22 May
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Stepping Stones of Engagement: Fish and Wildlife brings nature into the city

Photo courtesy USFW

Photo courtesy USFW


The sight of a US Fish and Wildlife (USFW) car passing through Olneyville in Providence might seem a bit incongruous. The hilly streets are lined with tenement apartments, some with boards on their windows. The line of homes is occasionally broken up by bodegas with names like El Canto and Tortilleria. Just off the main drag, kids from the William D’Abate Elementary School are about to be dismissed for the day. Apart from weeds growing through cracks in the sidewalks, there seems little sign of either fish or wildlife.

Just a few streets over, however, there is an entirely different scene. Riverside Park is a green oasis, featuring an interpretive garden, playground, bike path, canoe launch, and a fish ladder to allow fish migration. It is within walking distance of the elementary school, and has become the hub of science projects, gardening, and other outdoor activities rarely thought of in an urban environment. The park is the result of partnerships with the several organizations, including the Woonasquatucket River Watershed Council, the Providence Parks Department, and others. Janis Nephshinski, Visitor Services Manager for USFW, says a blend of the work of the Service, the work of the state, and the work of the local NGO (Non-Governmental Organization) has helped local children learn about things like the fish ladder. “It’s something they came down here and saw every day and never even thought about its importance. Once you reach the children, the children reach their parents, so the children can say ‘look at what this ladder is doing!’ They will notice the birds in the canopy, and realize that there are so many ways to observe nature that they never knew about before.” These and other efforts have been designated as the Providence Parks Urban Wildlife Refuge Partnership.

The Partnership is a kind of clearing house of resources for dozens of locations within the Parks Department. While RI USFW may not have the staff to directly care for all these green areas, coordinating the Partnership means that a wider assortment of needs can be met by a whole host of environmental and educational organizations. USFW hosted a recent visit from Jim Kurth, Deputy Director of USFW, who came to celebrate and see first-hand what the organization has been up to. Begun in 2014, the Partnership was one of only eight programs nationwide to be established. “With 80% of Americans living in cities, the initiative aims to meet children and families where they live and work (as well as) nurture an appreciation of wildlife conservation,” according to USFW. With 26 neighborhoods containing properties owned by the Providence Parks Department, most within walking distance from schools or public transportation, these “green” areas provide residents with a chance to care for and enjoy a bit of nature.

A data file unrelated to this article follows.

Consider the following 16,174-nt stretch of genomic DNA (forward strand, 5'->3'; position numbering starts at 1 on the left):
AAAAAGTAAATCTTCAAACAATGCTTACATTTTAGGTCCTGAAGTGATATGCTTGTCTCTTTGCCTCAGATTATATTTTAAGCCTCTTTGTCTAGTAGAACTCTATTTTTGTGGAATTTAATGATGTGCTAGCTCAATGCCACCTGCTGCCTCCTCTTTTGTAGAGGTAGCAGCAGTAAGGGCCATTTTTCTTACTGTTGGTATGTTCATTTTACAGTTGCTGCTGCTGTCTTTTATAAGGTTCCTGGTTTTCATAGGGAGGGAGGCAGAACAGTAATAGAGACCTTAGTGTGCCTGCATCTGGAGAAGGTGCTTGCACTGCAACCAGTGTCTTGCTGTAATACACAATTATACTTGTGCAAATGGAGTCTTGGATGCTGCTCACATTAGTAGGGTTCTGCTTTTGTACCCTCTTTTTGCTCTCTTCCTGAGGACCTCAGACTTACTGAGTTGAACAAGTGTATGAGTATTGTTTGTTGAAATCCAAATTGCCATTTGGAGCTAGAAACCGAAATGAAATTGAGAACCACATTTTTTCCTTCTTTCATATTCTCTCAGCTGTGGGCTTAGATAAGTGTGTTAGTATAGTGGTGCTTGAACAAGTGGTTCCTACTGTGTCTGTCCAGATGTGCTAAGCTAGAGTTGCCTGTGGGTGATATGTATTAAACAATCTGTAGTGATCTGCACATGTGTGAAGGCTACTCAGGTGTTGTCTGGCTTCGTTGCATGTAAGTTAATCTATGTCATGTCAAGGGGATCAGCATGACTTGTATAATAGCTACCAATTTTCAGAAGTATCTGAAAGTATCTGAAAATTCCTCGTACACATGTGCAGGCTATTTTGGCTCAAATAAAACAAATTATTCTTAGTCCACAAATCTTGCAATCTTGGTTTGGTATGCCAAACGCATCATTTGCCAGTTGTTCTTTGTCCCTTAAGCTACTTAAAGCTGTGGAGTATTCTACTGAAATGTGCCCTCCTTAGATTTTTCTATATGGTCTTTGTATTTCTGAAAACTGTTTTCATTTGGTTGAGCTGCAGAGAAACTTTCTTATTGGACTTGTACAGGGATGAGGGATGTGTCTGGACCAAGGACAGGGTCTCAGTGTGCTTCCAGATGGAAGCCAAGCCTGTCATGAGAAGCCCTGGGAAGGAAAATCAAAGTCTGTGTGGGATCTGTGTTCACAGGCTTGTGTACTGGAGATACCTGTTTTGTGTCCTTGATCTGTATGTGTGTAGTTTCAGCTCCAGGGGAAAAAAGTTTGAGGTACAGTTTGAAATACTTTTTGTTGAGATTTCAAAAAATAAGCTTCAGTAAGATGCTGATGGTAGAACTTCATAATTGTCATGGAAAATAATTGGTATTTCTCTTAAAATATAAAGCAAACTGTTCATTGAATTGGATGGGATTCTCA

Photo courtesy USFW.

Photo courtesy USFW.

Since its inception in 2014, the Rhode Island site has been successful enough to become a training model for other states, and gets calls from around the country asking how states can establish similar partnerships. With nearly two dozen organizations contributing time, money, and staff, the Partnership became a kind of talent pool. One location might be interested in restoring native vegetation; Rhody Native steps in to assist. Another might have a lack of summer programming for neighborhood kids; Audubon steps in to use the location for one of their summer camps. The recent addition of April Alix, partnership director, has been a boon to the organization. “She’s able to say, ‘I know your needs, and I know how to fill them,’” says Nephshinski. “As we say in Rhode Island, ‘I got a guy!’”

USFW has worked with the Providence School Department and Roger Williams Park Zoo to revitalize a teachers’ institute, which gives teachers resources and ideas for teaching about nature in their classrooms. One of the guiding principles in the work revolves around the idea of “stepping stones of engagement” to connect people with nature. The teacher’s institute was key in creating some of those stepping stones. “The kids can first learn in their classroom, then go to their neighborhood parks, and they do that monthly with institute trained teachers. Later, they can get free bus transportation to come to (Charlestown’s) Ninigret refuge. We got ten schools from Providence who were able to visit Ninigret that would not ordinarily have been able to come.”

In another part of the city, an affordable housing complex encircles a small park. It is midafternoon on a mild day, and a few people pass through the area, which sits at the base of a small hill. “This was just an unused green space,” Nephshinski says. Thanks to the Partnership, the park will be used for a variety of purposes: ground has been broken for a pollinator garden; several platforms have been built into the hillside to provide a stage for outdoor performances. There is a small office building on site, and the walls are painted with murals of gigantic insects and animals.

“We will have summer programs to get the kids and adults outdoors. We’ll be planting more shrubs and trees with people from the neighborhood in order to encourage a greater sense of ownership by the community,” says Nephshinsky. “The area is starting to be used again.”

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